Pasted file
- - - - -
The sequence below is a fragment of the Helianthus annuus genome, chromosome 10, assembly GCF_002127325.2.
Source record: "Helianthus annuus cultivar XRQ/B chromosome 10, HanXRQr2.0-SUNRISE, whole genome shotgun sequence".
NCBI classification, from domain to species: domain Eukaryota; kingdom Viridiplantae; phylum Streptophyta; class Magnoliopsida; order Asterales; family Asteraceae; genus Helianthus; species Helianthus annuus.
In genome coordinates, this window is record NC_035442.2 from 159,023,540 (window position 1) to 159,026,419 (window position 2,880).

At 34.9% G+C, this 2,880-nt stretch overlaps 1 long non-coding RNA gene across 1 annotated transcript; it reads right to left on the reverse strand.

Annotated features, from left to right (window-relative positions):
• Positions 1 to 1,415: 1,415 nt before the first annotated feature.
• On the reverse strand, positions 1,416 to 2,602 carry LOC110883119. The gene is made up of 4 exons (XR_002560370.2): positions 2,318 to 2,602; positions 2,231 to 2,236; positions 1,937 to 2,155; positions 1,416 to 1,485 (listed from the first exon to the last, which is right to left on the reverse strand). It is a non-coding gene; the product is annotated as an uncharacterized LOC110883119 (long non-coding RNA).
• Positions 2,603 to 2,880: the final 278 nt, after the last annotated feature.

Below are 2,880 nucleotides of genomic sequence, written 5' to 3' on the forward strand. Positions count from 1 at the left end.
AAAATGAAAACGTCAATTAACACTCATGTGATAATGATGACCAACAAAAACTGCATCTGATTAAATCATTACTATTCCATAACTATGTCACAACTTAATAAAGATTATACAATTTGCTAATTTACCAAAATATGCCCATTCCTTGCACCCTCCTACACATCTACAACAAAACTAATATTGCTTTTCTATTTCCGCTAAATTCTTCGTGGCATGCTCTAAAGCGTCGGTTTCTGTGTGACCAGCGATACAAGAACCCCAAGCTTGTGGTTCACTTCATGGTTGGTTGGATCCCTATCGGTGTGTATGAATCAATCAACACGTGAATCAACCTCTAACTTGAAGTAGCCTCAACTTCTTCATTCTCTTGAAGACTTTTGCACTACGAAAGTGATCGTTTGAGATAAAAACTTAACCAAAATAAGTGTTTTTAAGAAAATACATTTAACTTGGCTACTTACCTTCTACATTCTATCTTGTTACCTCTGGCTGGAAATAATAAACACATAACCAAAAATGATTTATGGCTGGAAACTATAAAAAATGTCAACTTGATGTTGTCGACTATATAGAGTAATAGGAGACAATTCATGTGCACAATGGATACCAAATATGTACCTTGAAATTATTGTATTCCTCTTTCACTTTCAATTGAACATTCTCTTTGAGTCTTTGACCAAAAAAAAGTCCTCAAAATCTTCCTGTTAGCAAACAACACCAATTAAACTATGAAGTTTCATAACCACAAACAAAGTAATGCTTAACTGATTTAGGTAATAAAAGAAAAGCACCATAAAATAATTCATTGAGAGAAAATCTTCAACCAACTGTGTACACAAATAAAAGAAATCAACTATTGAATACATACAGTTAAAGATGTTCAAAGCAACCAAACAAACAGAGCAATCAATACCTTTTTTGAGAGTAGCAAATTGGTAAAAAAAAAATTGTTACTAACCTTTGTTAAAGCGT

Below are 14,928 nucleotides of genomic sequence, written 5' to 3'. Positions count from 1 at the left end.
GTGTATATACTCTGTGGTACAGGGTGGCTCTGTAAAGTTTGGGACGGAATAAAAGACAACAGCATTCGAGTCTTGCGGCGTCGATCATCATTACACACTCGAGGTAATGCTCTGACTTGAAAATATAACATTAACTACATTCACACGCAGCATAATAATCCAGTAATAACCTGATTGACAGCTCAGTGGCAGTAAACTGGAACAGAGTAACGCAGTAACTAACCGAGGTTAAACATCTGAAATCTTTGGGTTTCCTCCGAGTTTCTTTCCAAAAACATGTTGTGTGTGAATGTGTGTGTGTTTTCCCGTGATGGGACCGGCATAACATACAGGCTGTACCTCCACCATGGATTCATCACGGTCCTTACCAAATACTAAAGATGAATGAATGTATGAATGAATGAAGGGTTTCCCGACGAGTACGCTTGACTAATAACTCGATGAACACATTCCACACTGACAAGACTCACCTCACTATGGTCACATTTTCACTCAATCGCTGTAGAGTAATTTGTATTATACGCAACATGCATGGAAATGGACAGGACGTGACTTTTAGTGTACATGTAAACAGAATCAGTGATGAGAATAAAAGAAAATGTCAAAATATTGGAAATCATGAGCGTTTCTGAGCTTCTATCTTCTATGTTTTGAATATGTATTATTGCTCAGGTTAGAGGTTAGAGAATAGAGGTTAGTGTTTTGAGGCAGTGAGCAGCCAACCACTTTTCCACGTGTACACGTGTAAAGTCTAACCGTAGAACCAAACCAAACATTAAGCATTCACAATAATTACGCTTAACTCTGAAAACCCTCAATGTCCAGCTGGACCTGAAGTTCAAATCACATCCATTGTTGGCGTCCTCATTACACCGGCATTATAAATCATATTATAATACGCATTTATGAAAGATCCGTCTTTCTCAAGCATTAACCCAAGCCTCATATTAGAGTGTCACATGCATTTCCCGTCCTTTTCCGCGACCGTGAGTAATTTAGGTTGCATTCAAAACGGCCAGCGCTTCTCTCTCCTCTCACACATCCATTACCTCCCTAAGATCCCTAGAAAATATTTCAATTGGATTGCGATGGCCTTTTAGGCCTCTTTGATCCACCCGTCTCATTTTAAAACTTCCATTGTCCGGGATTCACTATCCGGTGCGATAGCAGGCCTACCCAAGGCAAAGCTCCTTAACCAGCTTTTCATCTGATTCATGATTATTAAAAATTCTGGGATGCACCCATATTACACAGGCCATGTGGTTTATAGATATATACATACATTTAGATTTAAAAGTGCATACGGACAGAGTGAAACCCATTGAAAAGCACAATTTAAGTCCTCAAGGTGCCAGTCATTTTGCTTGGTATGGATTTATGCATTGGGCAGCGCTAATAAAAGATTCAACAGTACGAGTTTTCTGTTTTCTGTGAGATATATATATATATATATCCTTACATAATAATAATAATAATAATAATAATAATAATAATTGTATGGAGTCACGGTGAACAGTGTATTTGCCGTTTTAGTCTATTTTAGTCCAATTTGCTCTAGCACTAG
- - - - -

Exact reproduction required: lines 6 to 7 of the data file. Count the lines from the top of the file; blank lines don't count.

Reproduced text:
Annotated features, from left to right (window-relative positions):
• Positions 1 to 1,415: 1,415 nt before the first annotated feature.